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Cleveland Cavaliers Free Agency: The Return of Mike Brown Won’t Save Fan Favorite Daniel Gibson
By Bob Evans
In a city with so few long-term tenured players, it is tough for the city of Cleveland to say goodbye to athletes that spend more than four seasons with one of their professional sports teams. After the Browns recently parted ways with the likes of Phil Dawson and Josh Cribbs, it looks like the Cavaliers will part ways with seven-year veteran Daniel “Boobie” Gibson once he hits free agency in the summer of 2013.
Gibson will forever be known for his charitable contributions, excellent community presence and of course his unreal performance in the clinching game six of the 2007 Eastern Conference Finals as a rookie. In the epic performance which not only stole the hearts of Cavaliers fans but also coined the phrase “Shoot it Boobie, Shoot it”, Gibson poured in a performance worthy of video game status. He finished off the Pistons with a 31-point performance, including going 5-of-5 from three-point land in just 29 minutes.
Unfortunately for Gibson and Cavaliers’ fans, the performance which earned him a contract extension would never again be duplicated. As the man many thought would develop into a running mate for superstar LeBron James would fade into an injury-prone role player whose three-point percentage has been on a severe decline since the 2009-2010 season.
After shooting the lights out from long distance in new head coach Mike Brown’s final season (47.7 percent), Gibson’s average has fallen to 40 percent, 35.1 percent and a dismal 34 percent in 2012-2013—the lowest of his NBA career. Add in the fact that he has played in just 148 of a possible 230 games in the last three seasons, and the writing is pretty much on the wall for Gibson’s playing days with the wine and gold to be over.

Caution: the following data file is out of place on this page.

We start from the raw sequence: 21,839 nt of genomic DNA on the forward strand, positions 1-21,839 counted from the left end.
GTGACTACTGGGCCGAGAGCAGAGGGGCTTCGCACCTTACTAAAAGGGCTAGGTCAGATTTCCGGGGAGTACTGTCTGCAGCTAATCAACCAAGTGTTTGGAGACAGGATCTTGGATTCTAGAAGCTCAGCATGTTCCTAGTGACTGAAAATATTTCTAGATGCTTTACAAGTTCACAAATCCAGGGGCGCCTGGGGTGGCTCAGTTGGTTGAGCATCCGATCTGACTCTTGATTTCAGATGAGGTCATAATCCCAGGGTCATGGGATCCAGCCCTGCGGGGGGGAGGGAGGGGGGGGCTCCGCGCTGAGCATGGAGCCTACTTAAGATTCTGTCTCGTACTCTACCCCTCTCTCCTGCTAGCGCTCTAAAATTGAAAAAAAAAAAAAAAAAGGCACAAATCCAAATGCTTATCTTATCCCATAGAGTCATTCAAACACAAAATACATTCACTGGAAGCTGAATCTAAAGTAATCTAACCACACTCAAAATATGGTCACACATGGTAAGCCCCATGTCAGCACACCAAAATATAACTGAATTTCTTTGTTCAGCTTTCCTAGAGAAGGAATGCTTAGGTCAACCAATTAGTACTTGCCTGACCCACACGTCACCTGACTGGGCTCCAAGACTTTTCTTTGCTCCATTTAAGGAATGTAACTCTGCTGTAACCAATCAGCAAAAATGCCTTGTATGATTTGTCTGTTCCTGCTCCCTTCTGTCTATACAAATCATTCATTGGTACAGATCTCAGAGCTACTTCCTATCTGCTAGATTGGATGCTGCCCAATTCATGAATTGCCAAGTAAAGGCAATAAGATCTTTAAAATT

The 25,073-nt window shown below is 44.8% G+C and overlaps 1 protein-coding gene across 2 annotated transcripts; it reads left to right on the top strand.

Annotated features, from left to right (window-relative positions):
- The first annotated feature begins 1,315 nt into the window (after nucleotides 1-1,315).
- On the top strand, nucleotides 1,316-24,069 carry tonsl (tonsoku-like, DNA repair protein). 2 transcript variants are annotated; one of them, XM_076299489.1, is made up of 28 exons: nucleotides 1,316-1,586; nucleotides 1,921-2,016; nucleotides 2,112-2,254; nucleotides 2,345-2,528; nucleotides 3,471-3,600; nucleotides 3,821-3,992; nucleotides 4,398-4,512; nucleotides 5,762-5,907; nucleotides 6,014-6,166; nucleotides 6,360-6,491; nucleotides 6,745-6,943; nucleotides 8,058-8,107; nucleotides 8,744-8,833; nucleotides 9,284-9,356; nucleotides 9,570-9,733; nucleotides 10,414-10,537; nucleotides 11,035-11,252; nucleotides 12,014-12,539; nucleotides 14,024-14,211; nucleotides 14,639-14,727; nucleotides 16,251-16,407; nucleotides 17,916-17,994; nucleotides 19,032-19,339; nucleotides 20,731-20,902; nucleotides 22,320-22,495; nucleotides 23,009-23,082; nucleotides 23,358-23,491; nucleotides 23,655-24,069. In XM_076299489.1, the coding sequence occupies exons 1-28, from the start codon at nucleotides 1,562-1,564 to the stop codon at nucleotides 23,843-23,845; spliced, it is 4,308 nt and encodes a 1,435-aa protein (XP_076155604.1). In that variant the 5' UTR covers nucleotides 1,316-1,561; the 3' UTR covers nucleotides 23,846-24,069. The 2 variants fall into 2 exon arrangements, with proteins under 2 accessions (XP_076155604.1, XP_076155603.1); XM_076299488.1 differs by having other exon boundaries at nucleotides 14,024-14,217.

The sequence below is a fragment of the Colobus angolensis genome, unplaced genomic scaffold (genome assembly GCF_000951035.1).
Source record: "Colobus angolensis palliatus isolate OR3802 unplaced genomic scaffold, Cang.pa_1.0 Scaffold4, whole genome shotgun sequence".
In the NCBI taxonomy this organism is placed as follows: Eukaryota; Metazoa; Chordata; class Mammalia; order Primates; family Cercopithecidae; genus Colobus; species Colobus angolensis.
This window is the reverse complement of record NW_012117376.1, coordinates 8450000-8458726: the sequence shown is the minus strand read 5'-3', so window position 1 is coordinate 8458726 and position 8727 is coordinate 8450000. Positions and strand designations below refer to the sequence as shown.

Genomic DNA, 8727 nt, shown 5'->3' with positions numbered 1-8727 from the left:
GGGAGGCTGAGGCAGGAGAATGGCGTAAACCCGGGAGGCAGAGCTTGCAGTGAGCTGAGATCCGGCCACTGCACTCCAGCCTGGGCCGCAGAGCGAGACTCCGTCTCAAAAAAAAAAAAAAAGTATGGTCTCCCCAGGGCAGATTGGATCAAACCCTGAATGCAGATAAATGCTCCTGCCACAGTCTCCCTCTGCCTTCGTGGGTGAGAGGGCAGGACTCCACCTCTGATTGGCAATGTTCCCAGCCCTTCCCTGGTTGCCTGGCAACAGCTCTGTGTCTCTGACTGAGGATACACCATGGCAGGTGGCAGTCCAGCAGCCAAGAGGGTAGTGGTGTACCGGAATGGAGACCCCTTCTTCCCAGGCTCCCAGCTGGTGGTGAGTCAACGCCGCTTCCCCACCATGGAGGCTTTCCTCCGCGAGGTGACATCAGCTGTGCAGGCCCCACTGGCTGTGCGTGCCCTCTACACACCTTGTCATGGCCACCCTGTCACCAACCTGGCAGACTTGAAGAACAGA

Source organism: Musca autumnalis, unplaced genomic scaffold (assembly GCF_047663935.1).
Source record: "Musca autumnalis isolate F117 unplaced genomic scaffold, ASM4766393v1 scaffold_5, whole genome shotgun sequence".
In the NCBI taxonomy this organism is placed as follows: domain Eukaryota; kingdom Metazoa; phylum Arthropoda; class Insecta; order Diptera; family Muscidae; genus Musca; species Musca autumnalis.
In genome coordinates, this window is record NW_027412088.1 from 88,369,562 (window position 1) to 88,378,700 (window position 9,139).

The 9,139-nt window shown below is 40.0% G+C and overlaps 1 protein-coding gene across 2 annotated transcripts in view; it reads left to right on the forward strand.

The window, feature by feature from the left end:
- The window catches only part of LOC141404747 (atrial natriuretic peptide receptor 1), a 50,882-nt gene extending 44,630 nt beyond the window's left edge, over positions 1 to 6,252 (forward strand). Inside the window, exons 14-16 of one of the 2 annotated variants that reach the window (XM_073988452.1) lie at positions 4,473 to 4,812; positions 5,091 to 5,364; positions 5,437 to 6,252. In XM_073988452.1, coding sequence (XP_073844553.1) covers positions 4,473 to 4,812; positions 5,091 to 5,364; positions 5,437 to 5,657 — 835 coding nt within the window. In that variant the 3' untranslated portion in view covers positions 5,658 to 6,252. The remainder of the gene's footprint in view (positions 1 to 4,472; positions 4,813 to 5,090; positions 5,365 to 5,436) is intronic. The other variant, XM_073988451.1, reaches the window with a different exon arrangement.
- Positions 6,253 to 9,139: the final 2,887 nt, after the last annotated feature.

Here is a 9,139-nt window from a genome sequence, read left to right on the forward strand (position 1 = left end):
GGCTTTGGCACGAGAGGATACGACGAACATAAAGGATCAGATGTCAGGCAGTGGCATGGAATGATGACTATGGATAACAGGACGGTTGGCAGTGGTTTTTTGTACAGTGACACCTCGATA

When first composing this article, the thought of Gibson returning to his sharp-shooting, intelligent defending self under his old coach popped into my head. A 27-year old who has proven the ability to be a valuable contributor off the bench should have a role on a rebuilding team like the Cavaliers—but Gibson doesn’t.
Missing 161 games in a seven-year career would be tolerable if, when healthy, Gibson was contributing at a high level. But his highest season scoring average (11.6 points per game) came in the team’s dismal 2010-2011 season; as Gibson has failed to remain healthy and capitalize when the team needed him to step up most the past three seasons. If Gibson cannot step up and be a major part of a rebuilding team in the prime of his career, what makes anyone think he is worthy of yet another multi-year contract from this organization?
It will be tough to say goodbye to Daniel Gibson the person, but very easy to watch his nearly $5 million in wasted salary leave the books—opening up salary cap flexibility for general manager Chris Grant.
With the likes of Dion Waiters, Wayne Ellington and Alonzo Gee manning the shooting guard position next season (yes I put Gee in there because the Cavaliers WILL get a starting small forward), there is just no room on the roster for an undersized, underperforming player like Gibson anymore. And as much as we want to hold on to the glory days of old, it is time to look forward to the promising days ahead.
Unfortunately for those fans who like to hold onto the players who didn’t leave when times got tough, those promising days ahead will not likely include their fan-favorite known as “Boobie”.
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